Duke Emergency Medicine Debuts in Top 20 Ranking for NIH Funding

The Duke Department of Emergency Medicine ranks in the top 20 among U.S. medical school emergency medicine departments in funding from the National Institutes of Health (NIH), as reported by the Blue Ridge Institute for Medical Research (BRIMR).

Duke Emergency Medicine received over $1.5 million in NIH funding in 2022. The Duke School of Medicine ranks #9 in NIH funding among U.S. academic medical institutions.

This #20 debut is indicative of a departmental dedication to conducting groundbreaking research in emergency medicine and advancing access to equitable emergency healthcare locally and globally.

"Although no single metric can fully encapsulate the strength of a research program, NIH funding is widely accepted as a standardized, quantitative measure of research excellence," says Alexander Limkakeng, MD, MHS, Vice Chair of Clinical Research for the Department of Emergency Medicine. "I am thrilled that the Duke Department of Emergency Medicine has established itself in the upper echelon of emergency medicine research programs. We expect to continue to grow our programs and to lead in knowledge creation and innovation for the benefit of those affected by acute health conditions globally."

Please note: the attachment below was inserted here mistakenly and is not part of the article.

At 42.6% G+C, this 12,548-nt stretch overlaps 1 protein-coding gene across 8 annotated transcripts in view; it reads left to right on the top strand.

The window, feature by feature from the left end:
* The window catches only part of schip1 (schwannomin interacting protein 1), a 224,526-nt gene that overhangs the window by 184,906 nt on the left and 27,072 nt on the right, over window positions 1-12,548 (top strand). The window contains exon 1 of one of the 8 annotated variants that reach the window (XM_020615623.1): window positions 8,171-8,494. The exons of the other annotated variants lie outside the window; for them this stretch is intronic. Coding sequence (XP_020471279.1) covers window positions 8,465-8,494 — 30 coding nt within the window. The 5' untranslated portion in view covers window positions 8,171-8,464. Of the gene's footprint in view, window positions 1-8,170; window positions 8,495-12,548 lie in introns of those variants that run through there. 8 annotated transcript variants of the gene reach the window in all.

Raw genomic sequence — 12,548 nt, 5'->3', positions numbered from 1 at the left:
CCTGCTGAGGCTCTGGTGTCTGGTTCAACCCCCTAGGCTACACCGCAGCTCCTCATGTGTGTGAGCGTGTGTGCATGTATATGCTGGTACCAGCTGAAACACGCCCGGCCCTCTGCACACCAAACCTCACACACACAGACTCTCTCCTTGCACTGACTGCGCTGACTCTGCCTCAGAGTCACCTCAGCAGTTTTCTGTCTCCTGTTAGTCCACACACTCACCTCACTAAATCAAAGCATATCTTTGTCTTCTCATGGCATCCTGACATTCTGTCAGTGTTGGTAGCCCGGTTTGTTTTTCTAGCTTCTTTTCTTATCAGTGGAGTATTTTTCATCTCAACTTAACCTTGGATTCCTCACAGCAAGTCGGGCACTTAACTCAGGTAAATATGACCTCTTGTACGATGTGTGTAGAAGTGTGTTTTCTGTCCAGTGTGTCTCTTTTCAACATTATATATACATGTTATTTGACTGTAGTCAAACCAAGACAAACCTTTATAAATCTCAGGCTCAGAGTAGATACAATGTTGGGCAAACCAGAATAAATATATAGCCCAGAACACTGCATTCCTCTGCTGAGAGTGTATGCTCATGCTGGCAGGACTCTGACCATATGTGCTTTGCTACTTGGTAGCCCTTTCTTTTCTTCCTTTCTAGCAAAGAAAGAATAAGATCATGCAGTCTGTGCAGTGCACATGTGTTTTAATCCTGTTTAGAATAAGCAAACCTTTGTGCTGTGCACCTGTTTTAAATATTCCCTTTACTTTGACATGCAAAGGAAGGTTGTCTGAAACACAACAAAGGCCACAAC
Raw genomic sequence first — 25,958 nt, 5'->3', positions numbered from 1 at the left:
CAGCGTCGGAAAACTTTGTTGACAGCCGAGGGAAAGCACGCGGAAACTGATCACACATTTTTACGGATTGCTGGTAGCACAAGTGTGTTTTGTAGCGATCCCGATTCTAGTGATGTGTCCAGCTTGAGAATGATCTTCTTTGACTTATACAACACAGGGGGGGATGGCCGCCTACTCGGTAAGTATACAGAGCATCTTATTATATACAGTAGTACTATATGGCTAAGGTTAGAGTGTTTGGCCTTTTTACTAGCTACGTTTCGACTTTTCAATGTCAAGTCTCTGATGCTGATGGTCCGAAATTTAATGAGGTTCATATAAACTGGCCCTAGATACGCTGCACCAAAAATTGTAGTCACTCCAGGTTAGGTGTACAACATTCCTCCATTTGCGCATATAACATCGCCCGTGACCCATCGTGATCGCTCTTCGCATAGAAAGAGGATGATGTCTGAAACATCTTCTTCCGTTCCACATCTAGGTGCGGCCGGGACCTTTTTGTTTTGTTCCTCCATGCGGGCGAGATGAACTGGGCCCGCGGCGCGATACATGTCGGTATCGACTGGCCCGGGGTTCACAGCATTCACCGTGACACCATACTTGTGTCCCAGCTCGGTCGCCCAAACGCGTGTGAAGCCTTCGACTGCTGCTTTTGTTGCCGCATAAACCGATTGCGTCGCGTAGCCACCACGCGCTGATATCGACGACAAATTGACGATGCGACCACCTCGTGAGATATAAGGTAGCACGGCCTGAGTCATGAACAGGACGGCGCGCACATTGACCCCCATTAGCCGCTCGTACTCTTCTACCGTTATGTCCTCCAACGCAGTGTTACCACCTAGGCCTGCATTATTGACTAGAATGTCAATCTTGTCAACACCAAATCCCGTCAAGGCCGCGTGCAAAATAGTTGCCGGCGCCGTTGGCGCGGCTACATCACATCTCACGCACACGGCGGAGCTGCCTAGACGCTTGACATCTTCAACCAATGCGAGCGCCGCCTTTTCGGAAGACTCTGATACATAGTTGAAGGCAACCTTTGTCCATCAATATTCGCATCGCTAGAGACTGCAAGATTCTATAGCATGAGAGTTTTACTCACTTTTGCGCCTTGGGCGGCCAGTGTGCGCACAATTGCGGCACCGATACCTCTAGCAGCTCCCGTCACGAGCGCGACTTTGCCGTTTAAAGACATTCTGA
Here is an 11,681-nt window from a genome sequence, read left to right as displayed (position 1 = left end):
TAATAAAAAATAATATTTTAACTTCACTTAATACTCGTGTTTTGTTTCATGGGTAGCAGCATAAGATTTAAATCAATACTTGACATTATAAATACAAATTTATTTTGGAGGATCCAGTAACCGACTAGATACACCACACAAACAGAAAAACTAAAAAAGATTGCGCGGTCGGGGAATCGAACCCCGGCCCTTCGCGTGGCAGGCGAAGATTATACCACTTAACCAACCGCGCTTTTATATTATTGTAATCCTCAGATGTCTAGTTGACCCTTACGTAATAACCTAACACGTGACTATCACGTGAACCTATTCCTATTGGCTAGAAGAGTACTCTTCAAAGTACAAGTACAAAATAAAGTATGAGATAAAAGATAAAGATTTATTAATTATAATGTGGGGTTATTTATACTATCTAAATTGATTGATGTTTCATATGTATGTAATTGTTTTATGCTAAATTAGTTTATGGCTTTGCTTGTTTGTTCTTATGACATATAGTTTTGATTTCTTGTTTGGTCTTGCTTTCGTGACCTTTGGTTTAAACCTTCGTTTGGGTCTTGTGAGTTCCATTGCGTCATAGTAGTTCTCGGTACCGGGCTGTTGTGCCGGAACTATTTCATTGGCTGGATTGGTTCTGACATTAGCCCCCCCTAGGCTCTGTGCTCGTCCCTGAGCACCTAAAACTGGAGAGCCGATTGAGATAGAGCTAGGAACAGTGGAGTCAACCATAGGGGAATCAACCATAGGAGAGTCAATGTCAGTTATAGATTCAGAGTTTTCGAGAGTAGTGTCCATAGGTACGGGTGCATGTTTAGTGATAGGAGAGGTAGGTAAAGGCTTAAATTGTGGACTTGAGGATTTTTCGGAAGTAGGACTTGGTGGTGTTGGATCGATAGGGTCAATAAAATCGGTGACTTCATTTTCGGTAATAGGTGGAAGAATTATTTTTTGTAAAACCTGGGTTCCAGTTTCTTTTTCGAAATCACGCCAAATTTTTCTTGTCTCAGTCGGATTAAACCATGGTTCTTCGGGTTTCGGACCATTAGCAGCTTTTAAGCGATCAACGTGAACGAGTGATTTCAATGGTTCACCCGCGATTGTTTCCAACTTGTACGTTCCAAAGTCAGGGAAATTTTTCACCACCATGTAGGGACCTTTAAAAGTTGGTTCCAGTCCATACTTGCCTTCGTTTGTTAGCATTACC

Catherine Staton, MD, MS, Associate Professor of Emergency Medicine with tenure, was the highest-funded principal investigator from Duke in 2022, receiving over $600,000 in awards from the NIH for her research in improving access to emergency care globally.

“Conducting research and clinical trials to bring innovative and cutting-edge care to patients both locally and globally has been such an honor," says Dr. Staton. "It is exciting to see Duke’s Department of Emergency Medicine get the credit for the hard work we have been doing and I look forward to seeing our global and local research continue to support access to quality acute care.“ 

Learn more about the Department of Emergency Medicine's research efforts.